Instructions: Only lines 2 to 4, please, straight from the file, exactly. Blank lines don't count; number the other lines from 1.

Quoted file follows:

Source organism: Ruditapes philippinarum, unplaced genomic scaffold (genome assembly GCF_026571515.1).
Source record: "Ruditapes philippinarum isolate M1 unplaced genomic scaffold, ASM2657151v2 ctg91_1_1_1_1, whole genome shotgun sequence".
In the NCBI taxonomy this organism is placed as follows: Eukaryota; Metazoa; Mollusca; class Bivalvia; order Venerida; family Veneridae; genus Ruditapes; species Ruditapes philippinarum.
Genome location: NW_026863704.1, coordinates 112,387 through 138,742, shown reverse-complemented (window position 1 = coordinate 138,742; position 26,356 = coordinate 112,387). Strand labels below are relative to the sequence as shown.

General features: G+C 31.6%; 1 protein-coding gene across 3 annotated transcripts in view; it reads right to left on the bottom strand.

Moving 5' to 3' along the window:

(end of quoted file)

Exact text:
Source record: "Ruditapes philippinarum isolate M1 unplaced genomic scaffold, ASM2657151v2 ctg91_1_1_1_1, whole genome shotgun sequence".
In the NCBI taxonomy this organism is placed as follows: Eukaryota; Metazoa; Mollusca; class Bivalvia; order Venerida; family Veneridae; genus Ruditapes; species Ruditapes philippinarum.
Genome location: NW_026863704.1, coordinates 112,387 through 138,742, shown reverse-complemented (window position 1 = coordinate 138,742; position 26,356 = coordinate 112,387). Strand labels below are relative to the sequence as shown.